While City Light gets 90 percent of its electricity from clean, renewable hydropower and the utility has been greenhouse gas neutral since 2005, worldwide production of electricity from coal- and gas-powered plants is the leading contributor of carbon dioxide emissions.

At the Stanford school, teacher Margie Butcher challenged her students to propose a strategy with the aim of addressing this concern. The strategy the students picked was to support the installation of solar panels.

Jack Newman and Suzanne DuRard from City Light’s Conservation Resources Division met with the class to discuss the utility’s clean energy fuel mix, renewable energy programs and recently completed solar energy projects, including Community Solar and Sonic Bloom. Students also asked about state financial incentives for the installation of solar panels; the economics of installing solar panels at your home or business; and the challenges of maintaining the electricity distribution network as more people generate their own solar electricity.

“The students were very alert, with each group’s selected note-taker thoughtfully recording notes throughout my presentation,” Newman said. “It was an honor to talk with and learn from such engaged 3rd graders. I am proud of their focus to support renewable energy in Seattle.”

With residential solar installations on the increase, Seattle City Light’s customers are eager to learn more about renewable energy and how their utility will position itself in the new landscape of distributed generation. Jack Newman’s work as renewable energy outreach coordinator serves as one response to this growing demand for solar energy education and community engagement. As the Nation’s Greenest Utility, Seattle City Light is learning every day about the community’s interest in renewable energy, which was highlighted in the John Stanford International School’s solar energy student projects.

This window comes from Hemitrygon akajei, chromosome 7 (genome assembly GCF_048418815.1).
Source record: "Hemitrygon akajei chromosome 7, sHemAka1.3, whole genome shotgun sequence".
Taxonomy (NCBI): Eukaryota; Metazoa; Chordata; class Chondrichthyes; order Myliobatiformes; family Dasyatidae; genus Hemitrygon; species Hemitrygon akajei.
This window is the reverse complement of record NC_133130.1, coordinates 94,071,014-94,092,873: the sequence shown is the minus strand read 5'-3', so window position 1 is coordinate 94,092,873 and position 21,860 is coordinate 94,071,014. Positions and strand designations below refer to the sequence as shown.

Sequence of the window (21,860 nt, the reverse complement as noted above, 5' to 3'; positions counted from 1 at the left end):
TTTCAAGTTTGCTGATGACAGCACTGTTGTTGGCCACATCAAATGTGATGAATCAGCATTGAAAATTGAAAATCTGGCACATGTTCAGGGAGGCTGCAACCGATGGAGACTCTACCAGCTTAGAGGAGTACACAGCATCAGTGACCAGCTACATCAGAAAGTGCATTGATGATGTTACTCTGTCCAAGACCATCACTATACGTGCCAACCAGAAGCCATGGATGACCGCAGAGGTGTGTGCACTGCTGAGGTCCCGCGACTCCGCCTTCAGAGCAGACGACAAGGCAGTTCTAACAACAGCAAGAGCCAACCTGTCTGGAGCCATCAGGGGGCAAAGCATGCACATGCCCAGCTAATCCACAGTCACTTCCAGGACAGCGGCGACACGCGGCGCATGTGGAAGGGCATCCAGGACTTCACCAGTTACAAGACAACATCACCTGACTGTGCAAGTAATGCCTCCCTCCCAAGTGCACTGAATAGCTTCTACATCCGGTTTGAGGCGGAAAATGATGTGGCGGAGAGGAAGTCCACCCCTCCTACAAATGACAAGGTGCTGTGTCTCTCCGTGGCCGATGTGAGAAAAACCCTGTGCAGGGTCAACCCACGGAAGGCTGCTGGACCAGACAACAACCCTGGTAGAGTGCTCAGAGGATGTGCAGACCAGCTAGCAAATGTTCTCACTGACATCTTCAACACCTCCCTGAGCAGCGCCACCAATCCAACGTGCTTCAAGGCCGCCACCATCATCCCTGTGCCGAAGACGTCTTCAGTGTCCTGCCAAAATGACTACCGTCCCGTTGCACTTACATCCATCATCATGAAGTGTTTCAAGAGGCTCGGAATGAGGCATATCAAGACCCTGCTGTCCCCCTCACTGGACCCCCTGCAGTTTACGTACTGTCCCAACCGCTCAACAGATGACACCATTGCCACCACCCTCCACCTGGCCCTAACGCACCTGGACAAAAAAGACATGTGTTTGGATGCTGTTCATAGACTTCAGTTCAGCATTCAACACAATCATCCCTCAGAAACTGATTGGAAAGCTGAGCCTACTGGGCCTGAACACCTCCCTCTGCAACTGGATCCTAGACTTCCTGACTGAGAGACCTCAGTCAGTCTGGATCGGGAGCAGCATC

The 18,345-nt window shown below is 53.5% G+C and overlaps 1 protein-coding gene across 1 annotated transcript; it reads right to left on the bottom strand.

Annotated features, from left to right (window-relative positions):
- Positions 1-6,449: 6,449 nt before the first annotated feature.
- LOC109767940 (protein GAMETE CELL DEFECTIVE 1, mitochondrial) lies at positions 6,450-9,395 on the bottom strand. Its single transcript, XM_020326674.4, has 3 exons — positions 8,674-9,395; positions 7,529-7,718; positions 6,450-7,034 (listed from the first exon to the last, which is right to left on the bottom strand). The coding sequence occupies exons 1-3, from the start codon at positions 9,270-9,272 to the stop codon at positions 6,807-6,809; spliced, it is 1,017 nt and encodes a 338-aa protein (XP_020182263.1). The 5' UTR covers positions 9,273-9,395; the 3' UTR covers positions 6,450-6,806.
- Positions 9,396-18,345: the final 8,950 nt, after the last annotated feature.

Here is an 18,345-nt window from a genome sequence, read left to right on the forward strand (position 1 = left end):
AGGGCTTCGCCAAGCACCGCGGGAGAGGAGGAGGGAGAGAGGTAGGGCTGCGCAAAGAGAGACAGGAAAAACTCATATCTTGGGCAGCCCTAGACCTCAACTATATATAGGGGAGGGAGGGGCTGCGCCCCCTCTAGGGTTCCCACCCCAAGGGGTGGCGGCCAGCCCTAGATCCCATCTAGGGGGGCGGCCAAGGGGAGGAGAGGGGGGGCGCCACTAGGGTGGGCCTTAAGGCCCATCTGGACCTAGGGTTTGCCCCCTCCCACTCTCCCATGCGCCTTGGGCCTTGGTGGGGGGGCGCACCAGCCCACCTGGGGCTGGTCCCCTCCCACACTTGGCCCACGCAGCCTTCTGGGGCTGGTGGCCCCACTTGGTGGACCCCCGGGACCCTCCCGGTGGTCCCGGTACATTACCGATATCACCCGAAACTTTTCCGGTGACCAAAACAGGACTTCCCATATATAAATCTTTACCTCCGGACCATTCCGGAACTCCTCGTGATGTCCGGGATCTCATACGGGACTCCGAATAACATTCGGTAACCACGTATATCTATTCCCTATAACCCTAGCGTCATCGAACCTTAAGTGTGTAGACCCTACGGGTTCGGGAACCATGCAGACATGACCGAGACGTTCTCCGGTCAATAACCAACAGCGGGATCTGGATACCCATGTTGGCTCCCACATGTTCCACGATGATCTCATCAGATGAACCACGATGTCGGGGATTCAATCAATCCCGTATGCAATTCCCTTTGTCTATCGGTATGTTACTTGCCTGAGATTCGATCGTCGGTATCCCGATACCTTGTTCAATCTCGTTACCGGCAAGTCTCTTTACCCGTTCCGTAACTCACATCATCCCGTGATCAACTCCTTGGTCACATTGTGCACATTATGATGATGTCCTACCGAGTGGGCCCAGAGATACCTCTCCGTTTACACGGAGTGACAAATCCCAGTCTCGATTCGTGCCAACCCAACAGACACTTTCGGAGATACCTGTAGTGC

Community Solar Coming to Phinney Ridge

 

Seattle City Light is partnering with Woodland Park Zoo and the Phinney Neighborhood Association (PNA) to install the state’s largest community solar project.

“Customers continue to tell us they want solar electricity and we are creating that opportunity,” General Manager and CEO Jorge Carrasco said. “This project will allow hundreds of people to buy solar power even if they can’t install panels at their own homes or businesses.”

The Community Solar on Phinney Ridge project is designed for a system of about 74 kilowatts on the roofs of two buildings at the zoo and PNA’s Phinney Center, which is listed on the National Register of Historic Places. It is expected to produce more than 75,000 kilowatt-hours of electricity each year.

“As stewards for thousands of individual animals and plants, as well as caretakers of a historic built environment, Woodland Park Zoo continues to strive to be the community’s most exciting, living showcase of sustainability through leading by example,” zoo Chief Operations Officer Bruce Bohmke said. “This project offers another way for us to engage our community.”

Anyone with a City Light account can purchase part of the array’s output for $150 per unit. The cost can be added to a participant’s electric bill and paid in two installments. Customers can buy up to 125 units. Participants receive credit for their units’ production on their City Light bills through June 30, 2020, along with all state renewable energy production incentives.